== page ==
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Ulysses Audio Download – Unabridged

3.9 out of 5 stars 402 customer reviews

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Audio Download, Unabridged, 31 Jul 2008
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Product details

  • Audio Download
  • Listening Length: 27 hours and 21 minutes
  • Program Type: Audiobook
  • Version: Unabridged
  • Publisher: Naxos AudioBooks
  • Audible.co.uk Release Date: 31 July 2008
  • Language: English
  • ASIN: B002SPWRW4
  • Amazon Bestsellers Rank:

Customer Reviews

Top Customer Reviews

Format: Paperback
Nearly everybody knows about Joyce's extravagant depiction of one day in early 20th century Dublin, and almost nobody has actually read it (unless forced to do so at school).
The length of the book, the legendary "difficulty" of the English, even the lack of punctuation, all serve to make most potential readers queasy. This perception is enhanced by the enormous volume of secondary writing on the book and Joyce himself. Everything about the text seems to be a license for academics to be pretentious and superiour. Read Ulysses for pleasure? Are you mad? Have you been down the pub with Leopold Bloom and Stephen Dedalus?
As far as I am aware, I am neither mad nor drunk, but I do recommend holding one's literary breath and plunging into this masterpiece.
This book is truly an extraordinary novel. Joyce is a master at depicting and analysing mankind. His ability to describe human emotions on both a concious and sub-concious level is amazing. I am not saying it is easy. To be honest, there are large parts of the book that even after re-reading are way over my head, but too many believe that the book is beyond them. One should not focus on the bad, but the good, and the overall effect of the novel is nothing short of awesome.
So go on, ignore the stigma and the prejudice.
Read Ulysses, for fun.
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Format: Paperback
So much has been written about this book in the past eighty years that its reputation alone is enough to dissuade some readers. I think that the reviews printed here reflect the balance of opinion about it, both why it is so revered and why some describe it as being unreadable. For what it is worth, 'Ulysses' is, for me, one of the most sublime monuments in world literature, a book unlike any other, and one that deserves a place among the very small number of classics that should be enjoyed for centuries to come. However, I do understand those that have struggled and failed with it.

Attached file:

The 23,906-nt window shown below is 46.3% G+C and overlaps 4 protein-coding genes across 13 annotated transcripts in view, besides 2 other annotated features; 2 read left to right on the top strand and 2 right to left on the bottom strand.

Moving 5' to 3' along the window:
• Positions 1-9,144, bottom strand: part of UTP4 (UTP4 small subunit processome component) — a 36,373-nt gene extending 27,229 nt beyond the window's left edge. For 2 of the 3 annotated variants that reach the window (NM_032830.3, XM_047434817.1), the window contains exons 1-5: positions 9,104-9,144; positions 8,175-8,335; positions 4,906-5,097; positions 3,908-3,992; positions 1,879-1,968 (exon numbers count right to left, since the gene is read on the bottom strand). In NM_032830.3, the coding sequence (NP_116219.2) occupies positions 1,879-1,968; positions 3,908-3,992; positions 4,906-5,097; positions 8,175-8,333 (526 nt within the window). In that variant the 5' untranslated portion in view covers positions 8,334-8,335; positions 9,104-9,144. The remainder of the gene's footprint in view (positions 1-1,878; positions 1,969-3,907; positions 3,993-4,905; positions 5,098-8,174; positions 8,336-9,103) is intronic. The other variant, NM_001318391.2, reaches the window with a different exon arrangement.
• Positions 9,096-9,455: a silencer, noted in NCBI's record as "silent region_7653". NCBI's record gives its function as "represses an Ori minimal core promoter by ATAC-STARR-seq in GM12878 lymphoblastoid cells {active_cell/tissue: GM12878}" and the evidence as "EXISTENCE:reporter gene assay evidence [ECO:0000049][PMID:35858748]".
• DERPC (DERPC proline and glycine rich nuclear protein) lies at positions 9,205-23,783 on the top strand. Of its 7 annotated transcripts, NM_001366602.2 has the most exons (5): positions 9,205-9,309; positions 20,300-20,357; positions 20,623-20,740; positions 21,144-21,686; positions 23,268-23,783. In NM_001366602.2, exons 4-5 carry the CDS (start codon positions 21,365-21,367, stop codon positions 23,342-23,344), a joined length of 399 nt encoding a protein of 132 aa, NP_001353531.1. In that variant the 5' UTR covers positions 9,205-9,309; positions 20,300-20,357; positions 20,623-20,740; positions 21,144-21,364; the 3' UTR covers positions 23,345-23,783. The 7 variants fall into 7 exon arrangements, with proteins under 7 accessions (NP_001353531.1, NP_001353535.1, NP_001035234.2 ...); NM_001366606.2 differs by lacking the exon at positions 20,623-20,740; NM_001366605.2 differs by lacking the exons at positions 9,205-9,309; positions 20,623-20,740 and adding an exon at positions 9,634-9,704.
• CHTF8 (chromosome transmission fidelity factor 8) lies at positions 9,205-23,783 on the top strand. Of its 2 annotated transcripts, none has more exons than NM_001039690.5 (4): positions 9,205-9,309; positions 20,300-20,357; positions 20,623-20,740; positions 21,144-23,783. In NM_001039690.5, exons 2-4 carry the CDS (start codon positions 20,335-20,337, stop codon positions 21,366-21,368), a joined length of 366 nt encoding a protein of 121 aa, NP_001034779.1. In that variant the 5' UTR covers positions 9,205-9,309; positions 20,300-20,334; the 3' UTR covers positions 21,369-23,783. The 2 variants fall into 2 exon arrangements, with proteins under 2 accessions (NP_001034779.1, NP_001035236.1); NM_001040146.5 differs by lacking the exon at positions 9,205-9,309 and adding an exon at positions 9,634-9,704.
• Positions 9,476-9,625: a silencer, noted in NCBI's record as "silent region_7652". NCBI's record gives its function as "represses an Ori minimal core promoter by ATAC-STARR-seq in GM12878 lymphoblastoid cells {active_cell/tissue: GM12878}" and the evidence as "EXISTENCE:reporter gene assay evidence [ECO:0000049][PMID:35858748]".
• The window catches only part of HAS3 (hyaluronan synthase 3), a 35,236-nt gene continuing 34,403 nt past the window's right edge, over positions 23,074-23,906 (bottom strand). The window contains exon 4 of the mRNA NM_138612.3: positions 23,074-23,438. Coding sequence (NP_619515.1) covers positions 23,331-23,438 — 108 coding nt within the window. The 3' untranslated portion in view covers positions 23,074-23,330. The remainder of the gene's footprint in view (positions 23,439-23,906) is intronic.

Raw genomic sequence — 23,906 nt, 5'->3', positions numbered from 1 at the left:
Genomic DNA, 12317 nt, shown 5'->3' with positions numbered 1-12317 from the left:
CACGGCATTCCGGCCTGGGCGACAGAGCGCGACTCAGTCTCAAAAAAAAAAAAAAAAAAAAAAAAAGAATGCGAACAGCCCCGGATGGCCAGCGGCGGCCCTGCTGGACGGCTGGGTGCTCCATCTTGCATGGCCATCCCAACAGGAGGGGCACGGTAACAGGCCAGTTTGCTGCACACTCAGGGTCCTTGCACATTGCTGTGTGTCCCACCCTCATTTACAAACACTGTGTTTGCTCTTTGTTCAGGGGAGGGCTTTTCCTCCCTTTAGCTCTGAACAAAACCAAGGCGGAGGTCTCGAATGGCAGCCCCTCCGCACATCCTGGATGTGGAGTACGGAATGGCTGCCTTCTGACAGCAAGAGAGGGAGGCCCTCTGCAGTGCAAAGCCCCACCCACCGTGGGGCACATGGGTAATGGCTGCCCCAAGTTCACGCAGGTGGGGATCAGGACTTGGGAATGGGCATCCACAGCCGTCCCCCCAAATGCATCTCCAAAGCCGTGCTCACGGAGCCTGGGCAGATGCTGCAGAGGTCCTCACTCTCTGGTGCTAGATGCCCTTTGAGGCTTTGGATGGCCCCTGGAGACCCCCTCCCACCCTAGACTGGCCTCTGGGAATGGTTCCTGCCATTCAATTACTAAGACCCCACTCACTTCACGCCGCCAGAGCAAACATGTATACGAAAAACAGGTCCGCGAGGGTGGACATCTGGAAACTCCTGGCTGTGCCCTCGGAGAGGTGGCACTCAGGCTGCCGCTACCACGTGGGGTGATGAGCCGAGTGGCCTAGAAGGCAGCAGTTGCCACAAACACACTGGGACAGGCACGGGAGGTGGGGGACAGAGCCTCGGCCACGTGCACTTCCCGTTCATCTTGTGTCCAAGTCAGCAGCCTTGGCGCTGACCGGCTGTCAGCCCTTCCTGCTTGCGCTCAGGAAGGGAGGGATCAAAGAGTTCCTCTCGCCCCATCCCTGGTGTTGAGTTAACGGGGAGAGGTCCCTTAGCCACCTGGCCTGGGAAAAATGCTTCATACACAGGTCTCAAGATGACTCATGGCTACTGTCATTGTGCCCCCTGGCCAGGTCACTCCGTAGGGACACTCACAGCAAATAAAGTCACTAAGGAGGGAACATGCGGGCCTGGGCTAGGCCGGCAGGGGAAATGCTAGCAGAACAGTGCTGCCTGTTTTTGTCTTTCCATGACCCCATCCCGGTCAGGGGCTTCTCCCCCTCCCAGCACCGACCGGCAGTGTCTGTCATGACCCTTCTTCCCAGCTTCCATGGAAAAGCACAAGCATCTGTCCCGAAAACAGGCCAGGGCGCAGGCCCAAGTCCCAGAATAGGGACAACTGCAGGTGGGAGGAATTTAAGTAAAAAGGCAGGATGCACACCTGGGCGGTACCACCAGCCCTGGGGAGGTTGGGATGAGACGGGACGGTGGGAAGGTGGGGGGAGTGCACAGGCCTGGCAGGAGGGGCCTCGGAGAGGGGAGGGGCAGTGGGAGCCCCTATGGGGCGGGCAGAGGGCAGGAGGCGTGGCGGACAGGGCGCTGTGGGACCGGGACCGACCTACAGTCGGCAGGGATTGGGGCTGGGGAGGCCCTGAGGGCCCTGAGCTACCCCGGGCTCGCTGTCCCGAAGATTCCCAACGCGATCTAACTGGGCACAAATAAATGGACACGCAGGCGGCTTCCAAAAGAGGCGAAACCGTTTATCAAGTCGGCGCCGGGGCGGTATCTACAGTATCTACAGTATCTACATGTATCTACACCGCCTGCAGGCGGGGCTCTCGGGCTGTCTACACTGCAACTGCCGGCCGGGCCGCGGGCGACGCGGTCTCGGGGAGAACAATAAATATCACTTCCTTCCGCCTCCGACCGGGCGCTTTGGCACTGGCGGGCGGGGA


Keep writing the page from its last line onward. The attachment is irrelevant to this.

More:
Firstly, to like this book is not 'pretentious'. It is perhaps my pretension that made me read it and want to understand it to begin with, but certainly not my pretension that made me enjoy it. These are not to be confused. Secondly, it is 'difficult'. If someone tells you otherwise, I would like to know what they are comparing it to. Joyce's language is convoluted and obscure, and often important events are referred to so obliquely that they bypassed me if my attention was wandering. I have read the book twice and realised that I missed much the first time round. However, the rewards for sticking with it are huge. Thirdly, don't let the scholarly dissection of the book put you off. There are a lot of themes underpinning the book, not least the explicit parallels with the 'Odyssey' and the slightly more implicit theme of the relationships between fathers and sons (paralleled by a reference to Hamlet that runs through the book). However, it would be wrong to view 'Ulysses' as some sort of puzzle to be solved. It is, very simply, a book about a man (Bloom/Daedalus/Joyce) and about Ireland in 1904. For all its scholarly overtones it is about a day in the life of an everyman.